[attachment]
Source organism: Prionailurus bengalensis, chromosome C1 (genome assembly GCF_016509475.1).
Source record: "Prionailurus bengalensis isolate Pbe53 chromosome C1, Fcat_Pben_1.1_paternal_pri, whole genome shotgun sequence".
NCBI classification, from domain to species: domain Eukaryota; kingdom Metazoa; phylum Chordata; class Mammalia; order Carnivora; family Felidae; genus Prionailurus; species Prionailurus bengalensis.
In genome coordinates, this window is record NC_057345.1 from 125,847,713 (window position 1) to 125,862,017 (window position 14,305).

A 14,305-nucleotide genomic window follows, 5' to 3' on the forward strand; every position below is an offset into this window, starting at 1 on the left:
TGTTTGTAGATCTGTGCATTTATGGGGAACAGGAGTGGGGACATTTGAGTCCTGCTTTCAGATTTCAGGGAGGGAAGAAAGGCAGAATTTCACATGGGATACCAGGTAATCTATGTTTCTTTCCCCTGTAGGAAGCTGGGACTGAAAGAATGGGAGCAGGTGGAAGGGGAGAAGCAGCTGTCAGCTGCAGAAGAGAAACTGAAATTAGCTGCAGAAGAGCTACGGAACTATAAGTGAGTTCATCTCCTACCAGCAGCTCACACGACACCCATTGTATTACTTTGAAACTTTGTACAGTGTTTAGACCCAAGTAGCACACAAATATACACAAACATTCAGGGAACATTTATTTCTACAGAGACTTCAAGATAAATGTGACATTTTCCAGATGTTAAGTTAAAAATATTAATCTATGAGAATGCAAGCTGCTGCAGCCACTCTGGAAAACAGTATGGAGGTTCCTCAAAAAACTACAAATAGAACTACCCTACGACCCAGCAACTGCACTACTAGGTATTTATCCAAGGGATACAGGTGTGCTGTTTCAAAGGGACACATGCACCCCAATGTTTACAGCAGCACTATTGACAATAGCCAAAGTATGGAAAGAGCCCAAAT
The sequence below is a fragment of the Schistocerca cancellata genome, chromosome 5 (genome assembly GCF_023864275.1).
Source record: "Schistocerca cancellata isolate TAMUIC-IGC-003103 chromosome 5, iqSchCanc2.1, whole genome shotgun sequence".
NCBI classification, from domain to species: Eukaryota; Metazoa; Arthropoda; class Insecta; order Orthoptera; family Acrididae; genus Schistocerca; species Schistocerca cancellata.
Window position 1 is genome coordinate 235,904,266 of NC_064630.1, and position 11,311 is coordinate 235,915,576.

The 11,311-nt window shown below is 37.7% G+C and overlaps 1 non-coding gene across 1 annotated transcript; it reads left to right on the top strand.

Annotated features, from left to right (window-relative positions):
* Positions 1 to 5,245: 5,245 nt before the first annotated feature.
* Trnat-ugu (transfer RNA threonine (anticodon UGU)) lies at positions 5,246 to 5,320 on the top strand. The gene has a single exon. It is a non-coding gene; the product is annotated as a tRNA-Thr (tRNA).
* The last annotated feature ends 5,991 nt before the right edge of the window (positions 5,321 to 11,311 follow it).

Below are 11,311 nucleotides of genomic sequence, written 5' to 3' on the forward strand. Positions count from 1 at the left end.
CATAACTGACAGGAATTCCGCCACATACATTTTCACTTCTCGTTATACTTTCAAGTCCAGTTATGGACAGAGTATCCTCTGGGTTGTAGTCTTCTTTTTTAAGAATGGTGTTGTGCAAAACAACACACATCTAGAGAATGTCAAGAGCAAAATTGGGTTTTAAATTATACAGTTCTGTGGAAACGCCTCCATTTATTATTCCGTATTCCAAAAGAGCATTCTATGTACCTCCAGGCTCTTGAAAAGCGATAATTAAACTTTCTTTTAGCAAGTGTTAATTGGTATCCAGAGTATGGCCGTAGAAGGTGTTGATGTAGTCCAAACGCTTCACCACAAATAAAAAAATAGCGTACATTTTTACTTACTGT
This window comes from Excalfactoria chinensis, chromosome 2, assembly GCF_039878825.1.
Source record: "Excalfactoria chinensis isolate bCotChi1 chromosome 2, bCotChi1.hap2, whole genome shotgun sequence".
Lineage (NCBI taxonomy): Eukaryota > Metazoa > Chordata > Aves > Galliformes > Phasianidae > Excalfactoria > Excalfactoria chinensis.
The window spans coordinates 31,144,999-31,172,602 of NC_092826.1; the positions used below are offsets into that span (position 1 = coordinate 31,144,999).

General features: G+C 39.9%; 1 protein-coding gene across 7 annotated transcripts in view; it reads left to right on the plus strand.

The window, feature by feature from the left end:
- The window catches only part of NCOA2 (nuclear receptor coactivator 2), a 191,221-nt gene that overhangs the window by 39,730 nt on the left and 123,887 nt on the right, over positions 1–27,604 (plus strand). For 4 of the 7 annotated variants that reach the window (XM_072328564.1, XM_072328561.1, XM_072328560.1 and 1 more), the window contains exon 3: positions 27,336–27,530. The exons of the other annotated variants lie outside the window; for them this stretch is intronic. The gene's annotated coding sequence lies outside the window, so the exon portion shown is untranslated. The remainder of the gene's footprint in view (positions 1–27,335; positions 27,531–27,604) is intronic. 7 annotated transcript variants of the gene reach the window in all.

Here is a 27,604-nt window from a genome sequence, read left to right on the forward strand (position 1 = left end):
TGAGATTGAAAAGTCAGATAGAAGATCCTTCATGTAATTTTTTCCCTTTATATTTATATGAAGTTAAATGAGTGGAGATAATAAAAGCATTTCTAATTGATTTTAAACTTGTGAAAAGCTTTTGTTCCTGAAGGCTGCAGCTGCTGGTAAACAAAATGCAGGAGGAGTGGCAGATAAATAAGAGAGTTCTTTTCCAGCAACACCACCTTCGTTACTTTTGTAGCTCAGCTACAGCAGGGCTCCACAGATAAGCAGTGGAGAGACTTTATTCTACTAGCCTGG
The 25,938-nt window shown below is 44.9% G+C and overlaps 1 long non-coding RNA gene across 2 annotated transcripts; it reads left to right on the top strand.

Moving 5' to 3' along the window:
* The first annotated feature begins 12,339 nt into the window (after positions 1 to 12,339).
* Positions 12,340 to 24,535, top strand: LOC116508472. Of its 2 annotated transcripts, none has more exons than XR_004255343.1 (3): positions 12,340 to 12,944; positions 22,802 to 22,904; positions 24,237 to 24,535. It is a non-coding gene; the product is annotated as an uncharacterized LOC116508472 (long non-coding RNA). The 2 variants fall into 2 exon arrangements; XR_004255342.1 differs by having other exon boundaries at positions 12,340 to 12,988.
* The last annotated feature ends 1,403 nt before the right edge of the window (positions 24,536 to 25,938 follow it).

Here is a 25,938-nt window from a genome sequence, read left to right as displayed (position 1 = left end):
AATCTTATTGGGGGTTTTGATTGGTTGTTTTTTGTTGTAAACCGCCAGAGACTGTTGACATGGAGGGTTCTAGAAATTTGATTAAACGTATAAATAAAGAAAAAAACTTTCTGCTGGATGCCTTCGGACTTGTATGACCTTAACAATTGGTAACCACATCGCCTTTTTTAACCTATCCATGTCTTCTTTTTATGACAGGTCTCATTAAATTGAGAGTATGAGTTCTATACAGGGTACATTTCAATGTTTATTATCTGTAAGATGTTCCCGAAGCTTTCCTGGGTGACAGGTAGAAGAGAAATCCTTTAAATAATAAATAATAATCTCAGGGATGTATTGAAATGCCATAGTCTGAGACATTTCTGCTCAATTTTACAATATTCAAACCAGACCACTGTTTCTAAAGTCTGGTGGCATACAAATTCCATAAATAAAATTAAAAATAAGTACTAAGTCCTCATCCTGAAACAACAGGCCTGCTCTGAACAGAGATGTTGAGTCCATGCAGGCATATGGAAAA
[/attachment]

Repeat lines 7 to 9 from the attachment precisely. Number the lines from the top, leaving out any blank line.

The sequence below is a fragment of the Schistocerca cancellata genome, chromosome 5 (genome assembly GCF_023864275.1).
Source record: "Schistocerca cancellata isolate TAMUIC-IGC-003103 chromosome 5, iqSchCanc2.1, whole genome shotgun sequence".
NCBI classification, from domain to species: Eukaryota; Metazoa; Arthropoda; class Insecta; order Orthoptera; family Acrididae; genus Schistocerca; species Schistocerca cancellata.